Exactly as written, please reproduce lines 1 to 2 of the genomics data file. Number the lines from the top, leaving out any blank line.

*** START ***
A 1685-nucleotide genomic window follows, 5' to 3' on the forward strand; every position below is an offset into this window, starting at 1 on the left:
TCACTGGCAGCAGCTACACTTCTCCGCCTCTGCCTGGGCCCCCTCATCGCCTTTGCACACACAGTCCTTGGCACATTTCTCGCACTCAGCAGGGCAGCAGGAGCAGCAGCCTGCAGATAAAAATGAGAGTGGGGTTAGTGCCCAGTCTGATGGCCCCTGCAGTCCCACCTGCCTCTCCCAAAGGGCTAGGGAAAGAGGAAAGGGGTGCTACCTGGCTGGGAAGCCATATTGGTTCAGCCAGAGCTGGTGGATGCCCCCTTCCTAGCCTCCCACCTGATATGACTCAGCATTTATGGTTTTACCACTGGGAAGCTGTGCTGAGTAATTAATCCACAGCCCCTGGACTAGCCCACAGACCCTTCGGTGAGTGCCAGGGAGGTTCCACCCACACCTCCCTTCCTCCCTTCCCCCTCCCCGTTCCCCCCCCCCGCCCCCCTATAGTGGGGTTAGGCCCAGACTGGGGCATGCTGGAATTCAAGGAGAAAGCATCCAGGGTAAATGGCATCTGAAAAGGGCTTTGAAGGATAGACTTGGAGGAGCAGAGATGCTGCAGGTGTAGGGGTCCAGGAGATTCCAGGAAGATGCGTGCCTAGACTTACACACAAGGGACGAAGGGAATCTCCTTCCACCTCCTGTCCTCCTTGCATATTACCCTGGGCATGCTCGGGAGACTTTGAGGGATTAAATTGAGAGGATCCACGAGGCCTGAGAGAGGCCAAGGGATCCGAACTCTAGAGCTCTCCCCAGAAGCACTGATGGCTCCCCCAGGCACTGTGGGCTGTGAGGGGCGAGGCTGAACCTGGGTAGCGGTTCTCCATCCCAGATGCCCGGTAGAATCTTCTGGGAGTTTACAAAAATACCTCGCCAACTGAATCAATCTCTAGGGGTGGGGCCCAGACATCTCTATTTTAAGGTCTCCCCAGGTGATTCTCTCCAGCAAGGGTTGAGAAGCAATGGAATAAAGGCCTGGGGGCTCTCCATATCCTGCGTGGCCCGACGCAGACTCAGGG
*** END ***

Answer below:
A 1685-nucleotide genomic window follows, 5' to 3' on the forward strand; every position below is an offset into this window, starting at 1 on the left:
TCACTGGCAGCAGCTACACTTCTCCGCCTCTGCCTGGGCCCCCTCATCGCCTTTGCACACACAGTCCTTGGCACATTTCTCGCACTCAGCAGGGCAGCAGGAGCAGCAGCCTGCAGATAAAAATGAGAGTGGGGTTAGTGCCCAGTCTGATGGCCCCTGCAGTCCCACCTGCCTCTCCCAAAGGGCTAGGGAAAGAGGAAAGGGGTGCTACCTGGCTGGGAAGCCATATTGGTTCAGCCAGAGCTGGTGGATGCCCCCTTCCTAGCCTCCCACCTGATATGACTCAGCATTTATGGTTTTACCACTGGGAAGCTGTGCTGAGTAATTAATCCACAGCCCCTGGACTAGCCCACAGACCCTTCGGTGAGTGCCAGGGAGGTTCCACCCACACCTCCCTTCCTCCCTTCCCCCTCCCCGTTCCCCCCCCCCGCCCCCCTATAGTGGGGTTAGGCCCAGACTGGGGCATGCTGGAATTCAAGGAGAAAGCATCCAGGGTAAATGGCATCTGAAAAGGGCTTTGAAGGATAGACTTGGAGGAGCAGAGATGCTGCAGGTGTAGGGGTCCAGGAGATTCCAGGAAGATGCGTGCCTAGACTTACACACAAGGGACGAAGGGAATCTCCTTCCACCTCCTGTCCTCCTTGCATATTACCCTGGGCATGCTCGGGAGACTTTGAGGGATTAAATTGAGAGGATCCACGAGGCCTGAGAGAGGCCAAGGGATCCGAACTCTAGAGCTCTCCCCAGAAGCACTGATGGCTCCCCCAGGCACTGTGGGCTGTGAGGGGCGAGGCTGAACCTGGGTAGCGGTTCTCCATCCCAGATGCCCGGTAGAATCTTCTGGGAGTTTACAAAAATACCTCGCCAACTGAATCAATCTCTAGGGGTGGGGCCCAGACATCTCTATTTTAAGGTCTCCCCAGGTGATTCTCTCCAGCAAGGGTTGAGAAGCAATGGAATAAAGGCCTGGGGGCTCTCCATATCCTGCGTGGCCCGACGCAGACTCAGGG